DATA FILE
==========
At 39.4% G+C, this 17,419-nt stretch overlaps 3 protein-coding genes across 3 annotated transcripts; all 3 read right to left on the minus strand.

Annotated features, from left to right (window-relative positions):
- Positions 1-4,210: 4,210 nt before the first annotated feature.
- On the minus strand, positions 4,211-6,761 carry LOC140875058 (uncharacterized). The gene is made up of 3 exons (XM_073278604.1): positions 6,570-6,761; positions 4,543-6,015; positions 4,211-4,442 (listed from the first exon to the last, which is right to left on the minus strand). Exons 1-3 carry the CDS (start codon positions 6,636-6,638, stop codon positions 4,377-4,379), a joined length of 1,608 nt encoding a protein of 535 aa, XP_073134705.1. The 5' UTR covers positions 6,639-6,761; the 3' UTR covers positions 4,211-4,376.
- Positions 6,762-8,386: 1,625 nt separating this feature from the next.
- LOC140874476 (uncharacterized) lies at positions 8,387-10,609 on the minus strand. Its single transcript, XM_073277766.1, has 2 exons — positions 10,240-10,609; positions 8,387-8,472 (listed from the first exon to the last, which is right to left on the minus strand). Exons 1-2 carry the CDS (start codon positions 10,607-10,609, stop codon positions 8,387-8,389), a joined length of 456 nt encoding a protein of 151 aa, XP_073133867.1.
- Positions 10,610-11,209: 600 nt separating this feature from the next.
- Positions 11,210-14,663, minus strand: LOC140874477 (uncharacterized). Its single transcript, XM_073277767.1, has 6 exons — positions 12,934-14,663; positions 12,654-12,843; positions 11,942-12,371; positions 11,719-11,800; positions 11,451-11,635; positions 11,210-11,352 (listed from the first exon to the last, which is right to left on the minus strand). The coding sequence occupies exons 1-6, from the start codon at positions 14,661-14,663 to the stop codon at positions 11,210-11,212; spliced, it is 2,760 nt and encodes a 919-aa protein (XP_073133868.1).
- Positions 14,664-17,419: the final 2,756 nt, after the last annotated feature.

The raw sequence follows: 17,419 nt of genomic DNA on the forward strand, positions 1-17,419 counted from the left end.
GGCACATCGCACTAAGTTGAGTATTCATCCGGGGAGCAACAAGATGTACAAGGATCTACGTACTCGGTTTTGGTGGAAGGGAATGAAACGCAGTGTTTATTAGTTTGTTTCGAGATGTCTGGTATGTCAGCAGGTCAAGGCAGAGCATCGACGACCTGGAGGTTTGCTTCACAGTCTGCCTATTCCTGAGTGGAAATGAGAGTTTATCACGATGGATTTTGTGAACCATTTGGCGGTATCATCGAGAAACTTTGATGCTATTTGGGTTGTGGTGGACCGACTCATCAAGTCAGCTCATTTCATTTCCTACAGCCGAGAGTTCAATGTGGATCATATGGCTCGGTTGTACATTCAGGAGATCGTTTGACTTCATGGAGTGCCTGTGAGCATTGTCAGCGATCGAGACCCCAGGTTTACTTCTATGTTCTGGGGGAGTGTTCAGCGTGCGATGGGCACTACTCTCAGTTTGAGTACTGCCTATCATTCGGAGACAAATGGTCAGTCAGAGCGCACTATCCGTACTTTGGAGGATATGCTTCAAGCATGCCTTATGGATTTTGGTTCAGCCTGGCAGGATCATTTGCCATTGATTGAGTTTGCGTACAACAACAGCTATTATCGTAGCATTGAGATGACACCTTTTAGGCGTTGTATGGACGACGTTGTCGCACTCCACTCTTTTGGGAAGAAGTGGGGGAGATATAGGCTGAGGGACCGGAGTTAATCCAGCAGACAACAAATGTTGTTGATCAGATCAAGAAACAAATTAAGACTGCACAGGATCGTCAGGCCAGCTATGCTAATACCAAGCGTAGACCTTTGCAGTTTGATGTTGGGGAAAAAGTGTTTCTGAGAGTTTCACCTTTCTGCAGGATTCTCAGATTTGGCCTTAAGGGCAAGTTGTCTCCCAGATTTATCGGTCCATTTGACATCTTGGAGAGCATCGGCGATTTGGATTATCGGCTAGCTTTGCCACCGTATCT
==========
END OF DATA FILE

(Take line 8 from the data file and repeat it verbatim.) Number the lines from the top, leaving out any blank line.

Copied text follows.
- Positions 11,210-14,663, minus strand: LOC140874477 (uncharacterized). Its single transcript, XM_073277767.1, has 6 exons — positions 12,934-14,663; positions 12,654-12,843; positions 11,942-12,371; positions 11,719-11,800; positions 11,451-11,635; positions 11,210-11,352 (listed from the first exon to the last, which is right to left on the minus strand). The coding sequence occupies exons 1-6, from the start codon at positions 14,661-14,663 to the stop codon at positions 11,210-11,212; spliced, it is 2,760 nt and encodes a 919-aa protein (XP_073133868.1).